This poetry collections focuses on a hybridized Indigiqueer Trickster character named Zoa who brings together the organic (the protozoan) and the technologic (the binaric) in order to re-beautify and re-member queer Indigeneity. This Trickster is a Two-Spirit / Indigiqueer invention that resurges in the apocalypse to haunt, atrophy, and to reclaim. Following oral tradition (à la Iktomi, Nanaboozho, Wovoka), Zoa infects, invades, and becomes a virus to canonical and popular works in order to re-centre Two-Spirit livelihoods. They dazzlingly and fiercely take on the likes of Edmund Spenser, Shakespeare, Charles Dickens, and John Milton while also not forgetting contemporary pop culture figures such as Lana Del Rey, Grindr, and Peter Pan. Zoa world-builds a fourth-dimension, lives in the cyber space, and survives in NDN-time – they have learned to sing the skin back onto their bodies and remain #woke at the end of the world. “Do not read me as a vanished ndn,” they ask, “read me as a ghastly one.”
full-metal indigiqueer is influenced by the works of Jordan Abel, Tanya Tagaq, Daniel Heath Justice, Claudia Rankine, Vivek Shraya, Qwo-Li Driskill, Leanne Simpson, Kent Monkman, and Donna Haraway. It is a project of resurgence for Two-Spirit / Indigiqueer folk who have been ghosted in policy, page, tradition, and hi/story – the very lives of Two-Spirit / Indigiqueer youth are rarely mentioned (and even dispossessed in our very mandates for reconciliation), our lives are precarious but they too are precious. We find ourselves made spectral in settler and neocolonial Indigenous nationalisms – if reconciliation is a means of “burying the hatchet,” Zoa seeks to unearth the bones buried with those hatched scalps and perform a séance to ghost dance Indigiqueerness into existence. Zoa world-destroys in order to world-build a new space – they care little for reconciliation but rather aim to reterroritorialize space in literature, pop culture, and oral storytelling. This project follows in the tradition of the aforementioned authors who, Whitehead believes, utilize deconstruction as a means of decolonization. This is a sex-positive project that tirelessly works to create coalition between those who have, as Haraway once noted, “been injured, profoundly.” Zoa stands in solidarity with all qpoc folk who exist as ghosts with intergenerational and colonial phantom pains – they sing with Donna Summer, RuPaul, Effie White, and Trixie Mattel. The space made is a post-apocalyptic hub of sex and decolonization – a world where making love is akin to making live.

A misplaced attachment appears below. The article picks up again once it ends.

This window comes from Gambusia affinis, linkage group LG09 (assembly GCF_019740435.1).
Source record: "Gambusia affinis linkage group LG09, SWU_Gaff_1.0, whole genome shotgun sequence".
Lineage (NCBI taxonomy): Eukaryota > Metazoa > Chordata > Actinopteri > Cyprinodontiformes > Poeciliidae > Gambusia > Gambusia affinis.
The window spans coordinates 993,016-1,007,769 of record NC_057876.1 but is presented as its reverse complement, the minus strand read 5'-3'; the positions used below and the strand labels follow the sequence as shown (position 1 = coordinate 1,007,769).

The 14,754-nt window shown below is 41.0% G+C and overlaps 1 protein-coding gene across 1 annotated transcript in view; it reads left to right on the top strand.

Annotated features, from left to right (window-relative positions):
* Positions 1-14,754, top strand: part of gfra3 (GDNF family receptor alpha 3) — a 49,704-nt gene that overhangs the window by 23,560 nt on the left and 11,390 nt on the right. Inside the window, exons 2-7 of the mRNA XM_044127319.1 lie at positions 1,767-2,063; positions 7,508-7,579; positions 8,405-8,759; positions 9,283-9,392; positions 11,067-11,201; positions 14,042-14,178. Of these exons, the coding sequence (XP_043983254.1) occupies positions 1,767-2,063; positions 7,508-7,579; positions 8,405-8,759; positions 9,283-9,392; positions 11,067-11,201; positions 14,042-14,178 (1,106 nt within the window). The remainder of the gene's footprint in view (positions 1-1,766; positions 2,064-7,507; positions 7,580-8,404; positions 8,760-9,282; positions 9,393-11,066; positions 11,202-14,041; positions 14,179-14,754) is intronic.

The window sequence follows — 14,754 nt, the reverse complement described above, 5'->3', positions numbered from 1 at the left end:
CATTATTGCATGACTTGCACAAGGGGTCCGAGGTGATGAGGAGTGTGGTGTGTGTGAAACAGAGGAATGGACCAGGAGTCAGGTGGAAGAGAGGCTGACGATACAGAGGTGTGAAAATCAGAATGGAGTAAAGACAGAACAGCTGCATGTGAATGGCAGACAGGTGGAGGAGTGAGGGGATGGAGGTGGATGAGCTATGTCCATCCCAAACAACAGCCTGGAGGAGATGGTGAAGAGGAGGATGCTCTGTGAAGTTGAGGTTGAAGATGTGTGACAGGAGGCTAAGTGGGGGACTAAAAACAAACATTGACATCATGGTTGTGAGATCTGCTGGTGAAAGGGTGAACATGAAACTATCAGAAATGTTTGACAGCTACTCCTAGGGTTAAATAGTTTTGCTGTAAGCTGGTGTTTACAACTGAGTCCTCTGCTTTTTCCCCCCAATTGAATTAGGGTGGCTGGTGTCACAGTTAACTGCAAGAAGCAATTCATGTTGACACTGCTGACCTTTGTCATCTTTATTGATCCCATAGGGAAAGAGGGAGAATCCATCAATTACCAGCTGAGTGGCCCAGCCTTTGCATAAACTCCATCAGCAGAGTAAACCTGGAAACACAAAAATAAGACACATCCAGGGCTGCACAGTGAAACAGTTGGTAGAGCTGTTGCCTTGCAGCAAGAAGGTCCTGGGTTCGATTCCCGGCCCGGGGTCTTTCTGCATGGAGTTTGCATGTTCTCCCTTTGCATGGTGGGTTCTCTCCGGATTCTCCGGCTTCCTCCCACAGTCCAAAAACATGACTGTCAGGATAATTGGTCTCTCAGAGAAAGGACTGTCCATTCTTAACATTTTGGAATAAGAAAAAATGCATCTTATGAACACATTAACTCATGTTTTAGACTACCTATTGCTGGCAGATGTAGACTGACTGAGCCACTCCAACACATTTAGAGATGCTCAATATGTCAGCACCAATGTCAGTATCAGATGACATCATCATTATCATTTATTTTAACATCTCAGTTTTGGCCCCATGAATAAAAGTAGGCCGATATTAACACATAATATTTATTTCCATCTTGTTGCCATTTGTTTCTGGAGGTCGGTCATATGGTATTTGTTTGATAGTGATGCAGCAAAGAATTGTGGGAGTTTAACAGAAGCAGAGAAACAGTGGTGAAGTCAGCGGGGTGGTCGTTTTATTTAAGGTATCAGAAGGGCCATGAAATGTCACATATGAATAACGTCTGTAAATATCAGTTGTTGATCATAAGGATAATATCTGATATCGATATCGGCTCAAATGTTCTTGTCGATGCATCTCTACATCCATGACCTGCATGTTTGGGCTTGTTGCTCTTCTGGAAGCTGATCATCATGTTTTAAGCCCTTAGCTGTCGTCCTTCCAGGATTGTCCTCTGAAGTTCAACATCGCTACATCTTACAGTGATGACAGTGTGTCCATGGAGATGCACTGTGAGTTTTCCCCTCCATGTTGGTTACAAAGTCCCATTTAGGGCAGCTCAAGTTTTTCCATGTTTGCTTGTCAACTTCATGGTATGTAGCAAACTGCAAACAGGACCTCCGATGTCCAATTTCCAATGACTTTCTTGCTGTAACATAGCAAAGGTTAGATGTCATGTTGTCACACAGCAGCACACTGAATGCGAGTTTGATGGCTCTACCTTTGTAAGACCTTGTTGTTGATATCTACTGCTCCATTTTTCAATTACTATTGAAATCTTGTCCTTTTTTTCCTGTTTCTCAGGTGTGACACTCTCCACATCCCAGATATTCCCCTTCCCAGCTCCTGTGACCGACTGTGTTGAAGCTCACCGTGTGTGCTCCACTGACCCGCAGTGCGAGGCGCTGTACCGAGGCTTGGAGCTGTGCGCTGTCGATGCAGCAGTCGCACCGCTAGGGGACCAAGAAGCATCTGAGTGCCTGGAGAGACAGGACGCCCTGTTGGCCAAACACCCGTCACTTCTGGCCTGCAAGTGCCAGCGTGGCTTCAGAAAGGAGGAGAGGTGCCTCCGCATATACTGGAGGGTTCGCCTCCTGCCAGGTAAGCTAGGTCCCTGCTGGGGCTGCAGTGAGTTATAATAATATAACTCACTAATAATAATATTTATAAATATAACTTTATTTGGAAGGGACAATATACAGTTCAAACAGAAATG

Joshua Whitehead is an Oji-Cree, Two-Spirit storyteller and academic from Peguis First Nation on Treaty 1 territory in Manitoba. He is currently working towards a Ph.D. in Indigenous Literatures and Cultures at the University of Calgary on Treaty 7 territory. In 2016, his poem “mihkokwaniy” won Canada’s History Award for Aboriginal Arts and Stories (for writers 19–29) and includes a residency at the Banff Centre. He has been published widely in Canadian literary magazines such as Prairie Fire, EVENT, Arc Poetry Magazine, CV2, Red Rising Magazine, and Geez Magazine’s Decolonization issue. He is currently working on a non-fiction, critical manifesto and a young adult novel titled Jonny Appleseed, based on a short story that first appeared in the Malahat Review’s January 2017 Indigenous Perspectives issue. You may follow him on Twitter @concrete_poet.
“These poems do not simply deconstruct language and knowledge; they create an opportunity for readers to create new knowledges, new definitions of self and community, and to ‘sing the skin back to [their] bones’ … This collection will be of interest to readers and scholars actively seeking a collection of poetry that forges new modes of understanding and expression and that relentlessly and unapologetically builds towards an Indigenous future. These are poems of affirmation, resilience, and resistance. ”
—Francisco Delgado, Transmotion
“Joshua Whitehead has crafted a radical cyber poetic that breaks the boundaries between paper and screen, between the visual and the written word, and between the past and the future. Full-Metal Indigiqueer is an Indigital queer manifesto that clears the paths ahead.”
—Qwo-Li Driskill, author of Walking with Ghosts: Poems
“Both the form and content of the poems throughout Full-Metal Indigiqueer slice through barriers imposed by the conventions of language, to assert a new kind of identity for Whitehead, as the poet struggles and fights against the social, literary, and individual colonizations that he lives with/in. … Whitehead displays a clear love for the possibilities of written language, despite his misgivings about how it has come to be a part of his life through the colonial process. The creative use of text and language throughout this collection suggests that creative use of language can become a bold way through the traps set up to confine speakers to sanctioned ways of expressing themselves.”
—Wes Babcock, Bywords
“One of the most distinctive and original collections of Indigenous poetry ever published … Several lines in the collection haunt me. They manage to cut through the digital and pop-culture background noise of the collection to emerge as striking and resonant articulations of Indigenous queerness.”